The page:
Unquestionably, there's a trade-off. The researchers see it this way: "Although the scenario with sustainable high seas fisheries performs best amongst those that we explored, it is important to question the likelihood of achieving effective management of sustainable fisheries in the high seas."

Gaining full cooperation and enforcement is unlikely. Tropical countries are going to lose out most. High seas closure would help mitigate inequality in fish stock redistribution and enhance resilience of fish species.

Health

Fish on Prozac: Anxious, Anti-Social and Aggressive

Environmental Health News

By Brian Bienkowski

When fish swim in waters tainted with antidepressant drugs, they become anxious, anti-social and sometimes even homicidal.

New research has found that the pharmaceuticals, which are frequently showing up in U.S. streams, can alter genes responsible for building fish brains and controlling their behavior.

Antidepressants are the most commonly prescribed medications in the U.S.; about 250 million prescriptions are filled every year. And they also are the highest-documented drugs contaminating waterways, which has experts worried about fish. Traces of the drugs typically get into streams when people excrete them, then sewage treatment plants discharge the effluent.

Exposure to fluoxetine, known by the trade name Prozac, had a bizarre effect on male fathead minnows, according to new, unpublished research by scientists at the University of Wisconsin-Milwaukee.

Fathead minnows exposed to low doses of antidepressant drugs became anxious, anti-social and aggressive. Photo credit: Ohio Department of Natural Resources.

Male minnows exposed to a small dose of the drug in laboratories ignored females. They spent more time under a tile, so their reproduction decreased and they took more time capturing prey, according to Rebecca Klaper, a professor of freshwater sciences who spoke about her findings at a Society of Environmental Toxicology and Chemistry conference last fall. Klaper said the doses of Prozac added to the fishes’ water were “very low concentrations,” one part per billion, which is found in some wastewater discharged into streams.

When the dose was increased, but still at levels found in some wastewater, females produced fewer eggs and males became aggressive, killing females in some cases, Klaper said at the conference.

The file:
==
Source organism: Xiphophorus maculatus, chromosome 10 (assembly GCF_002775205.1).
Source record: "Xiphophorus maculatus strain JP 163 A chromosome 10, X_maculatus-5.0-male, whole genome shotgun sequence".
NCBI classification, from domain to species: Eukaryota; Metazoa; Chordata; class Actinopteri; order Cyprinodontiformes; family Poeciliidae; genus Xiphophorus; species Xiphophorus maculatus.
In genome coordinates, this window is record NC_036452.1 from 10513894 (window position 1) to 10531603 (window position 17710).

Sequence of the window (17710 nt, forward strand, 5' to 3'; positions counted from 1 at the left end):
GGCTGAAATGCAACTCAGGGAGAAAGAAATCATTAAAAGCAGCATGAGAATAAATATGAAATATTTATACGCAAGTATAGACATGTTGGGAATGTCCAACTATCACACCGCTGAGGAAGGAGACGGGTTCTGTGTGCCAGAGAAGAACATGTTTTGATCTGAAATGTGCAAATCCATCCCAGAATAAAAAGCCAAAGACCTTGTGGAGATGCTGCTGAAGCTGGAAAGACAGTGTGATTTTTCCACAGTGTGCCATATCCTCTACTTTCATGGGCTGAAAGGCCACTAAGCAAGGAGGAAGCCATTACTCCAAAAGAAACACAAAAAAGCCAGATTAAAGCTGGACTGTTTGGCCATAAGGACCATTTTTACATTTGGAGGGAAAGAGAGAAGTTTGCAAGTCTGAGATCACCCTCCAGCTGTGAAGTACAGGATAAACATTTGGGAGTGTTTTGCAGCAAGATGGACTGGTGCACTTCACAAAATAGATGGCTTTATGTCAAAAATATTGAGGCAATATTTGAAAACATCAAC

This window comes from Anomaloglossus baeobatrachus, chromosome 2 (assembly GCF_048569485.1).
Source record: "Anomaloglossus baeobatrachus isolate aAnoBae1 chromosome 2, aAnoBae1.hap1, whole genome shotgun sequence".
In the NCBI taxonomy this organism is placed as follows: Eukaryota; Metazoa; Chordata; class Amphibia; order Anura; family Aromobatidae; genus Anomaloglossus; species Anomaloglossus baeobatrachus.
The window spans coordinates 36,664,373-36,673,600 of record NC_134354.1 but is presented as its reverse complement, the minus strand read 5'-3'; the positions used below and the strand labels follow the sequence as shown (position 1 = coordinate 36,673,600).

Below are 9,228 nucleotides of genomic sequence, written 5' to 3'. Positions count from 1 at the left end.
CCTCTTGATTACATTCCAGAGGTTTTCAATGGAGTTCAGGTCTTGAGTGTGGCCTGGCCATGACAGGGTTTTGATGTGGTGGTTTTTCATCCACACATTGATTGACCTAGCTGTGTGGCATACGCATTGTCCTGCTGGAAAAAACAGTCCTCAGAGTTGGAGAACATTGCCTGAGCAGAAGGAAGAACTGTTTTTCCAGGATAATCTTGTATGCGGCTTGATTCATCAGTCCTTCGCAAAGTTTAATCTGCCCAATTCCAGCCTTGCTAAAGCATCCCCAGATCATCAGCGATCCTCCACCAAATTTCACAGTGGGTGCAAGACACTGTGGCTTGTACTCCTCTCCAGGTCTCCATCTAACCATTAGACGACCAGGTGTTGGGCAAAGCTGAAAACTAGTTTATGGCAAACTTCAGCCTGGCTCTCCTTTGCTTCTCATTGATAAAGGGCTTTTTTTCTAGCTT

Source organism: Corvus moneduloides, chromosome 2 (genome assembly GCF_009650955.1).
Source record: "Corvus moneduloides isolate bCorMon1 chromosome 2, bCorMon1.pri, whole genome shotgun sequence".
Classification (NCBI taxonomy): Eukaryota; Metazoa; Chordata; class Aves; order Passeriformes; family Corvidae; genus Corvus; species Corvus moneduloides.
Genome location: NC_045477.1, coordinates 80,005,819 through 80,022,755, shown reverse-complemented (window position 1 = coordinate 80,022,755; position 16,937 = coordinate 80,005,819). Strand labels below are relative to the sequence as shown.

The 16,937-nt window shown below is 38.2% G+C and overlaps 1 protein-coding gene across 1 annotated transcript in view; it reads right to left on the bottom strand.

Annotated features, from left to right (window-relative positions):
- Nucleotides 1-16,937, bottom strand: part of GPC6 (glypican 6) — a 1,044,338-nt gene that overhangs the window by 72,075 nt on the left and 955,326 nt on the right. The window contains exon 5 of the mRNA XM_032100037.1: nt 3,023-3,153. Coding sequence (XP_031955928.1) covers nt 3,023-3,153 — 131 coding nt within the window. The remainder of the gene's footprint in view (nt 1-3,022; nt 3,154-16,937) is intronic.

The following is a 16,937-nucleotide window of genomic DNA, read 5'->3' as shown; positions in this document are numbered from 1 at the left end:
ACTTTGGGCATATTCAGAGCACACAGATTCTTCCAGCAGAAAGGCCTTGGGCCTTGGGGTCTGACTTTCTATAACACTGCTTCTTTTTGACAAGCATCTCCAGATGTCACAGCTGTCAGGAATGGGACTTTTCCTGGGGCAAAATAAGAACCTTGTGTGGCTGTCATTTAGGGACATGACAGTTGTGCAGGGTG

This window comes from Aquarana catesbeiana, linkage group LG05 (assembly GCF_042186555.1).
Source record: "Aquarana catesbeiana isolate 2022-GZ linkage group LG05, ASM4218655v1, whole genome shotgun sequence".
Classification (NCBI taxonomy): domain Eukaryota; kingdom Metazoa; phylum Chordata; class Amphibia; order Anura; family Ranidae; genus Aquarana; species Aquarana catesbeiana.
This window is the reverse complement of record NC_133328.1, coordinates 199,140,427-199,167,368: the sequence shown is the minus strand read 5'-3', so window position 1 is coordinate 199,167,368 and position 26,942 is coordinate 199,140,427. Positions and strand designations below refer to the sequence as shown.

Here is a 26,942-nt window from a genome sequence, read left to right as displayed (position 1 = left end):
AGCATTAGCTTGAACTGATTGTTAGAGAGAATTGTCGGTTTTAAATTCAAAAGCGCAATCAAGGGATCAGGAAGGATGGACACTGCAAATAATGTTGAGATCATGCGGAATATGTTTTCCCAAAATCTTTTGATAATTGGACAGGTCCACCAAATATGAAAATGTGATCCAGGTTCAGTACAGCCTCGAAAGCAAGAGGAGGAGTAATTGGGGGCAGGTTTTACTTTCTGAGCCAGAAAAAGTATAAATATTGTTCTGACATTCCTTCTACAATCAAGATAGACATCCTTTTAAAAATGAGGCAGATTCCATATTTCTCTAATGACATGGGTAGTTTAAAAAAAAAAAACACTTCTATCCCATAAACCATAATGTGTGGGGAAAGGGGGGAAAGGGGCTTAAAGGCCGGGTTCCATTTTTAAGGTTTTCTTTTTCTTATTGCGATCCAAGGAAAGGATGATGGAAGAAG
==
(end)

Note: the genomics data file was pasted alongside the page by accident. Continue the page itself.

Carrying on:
The drugs seem to cause these behavioral problems by scrambling how genes in the fish brains are expressed, or turned on and off. The minnows were exposed when they were a couple of months old and still developing.

There appeared to be architectural changes to the young minnows’ brains, Klaper said at the toxicology conference. Growth of the axons, which are long nerve fibers that transmit information to the body, was disrupted.

The new findings build on Klaper’s previous research, which tested minnows with the gene changes to see how well they avoided predators. They swam longer distances and made more directional changes, which suggests that the drugs induced anxiety.

The drugs used in the study were among the most common in sewage: Prozac, Effexor and Tegretol. The researchers tested each drug alone and in combination.

“At high doses we expect brain changes,” Klaper said. “But we saw the gene expression changes and then behavioral changes at doses that we consider environmentally relevant.”

However, there is too little evidence to know whether pharmaceuticals are having any impacts on fish populations in the wild, said Bryan Brooks, an environmental science professor at Baylor University who has extensively studied pharmaceuticals in streams and fish.

Any changes in reproduction, eating and avoiding prey can have devastating impacts for fish populations, Klaper said.

The most vulnerable fish populations are those downstream of sewage treatment plants, where prescription drugs consistently show up in higher levels than in other waterways. It’s only within the past decade that technology has allowed plants to test for the chemicals in their wastewater and in waters downstream, though most still don’t, said Steve Carr, supervisor of the chemistry research group at the Los Angeles County Sanitation Districts.

Fish downstream of wastewater treatment plants are more at risk of pharmaceutical exposure, experts say. Photo credit: Humboldt State University.

One of the antidepressants tested in the fish—Tegretol—comes into the treatment plants and goes out at near constant levels, said Eric Nelson, a senior chemist with the Los Angeles County Sanitation Districts.

That means the county’s treatment technology does not seem to have any effect on the drug. It comes in and leaves in a very tight range, about 150 to 400 parts per trillion, Nelson said.

Nelson said the two other drugs tested on the fish—Prozac and Effexor—are discharged in effluent at even lower levels: between about 20 and 30 parts per trillion. In comparison, the levels that altered behavior of the lab fish were 50 times higher.

When monitoring an Iowa and a Colorado stream, the U.S. Geological Survey found most drugs at levels similar to Los Angeles County’s. However, these low levels could still find their way into fish brains, according to their 2010 study.

U.S. Geological Survey (USGS) scientists found traces of antidepressants in Iowa's Fourmile Creek. Photo credit: USGS

Researchers found elevated levels of pharmaceuticals in the stream water two to six miles from the sewage treatment plants. But the chemicals at the highest levels in the water were not the ones most prevalent in the fish brains.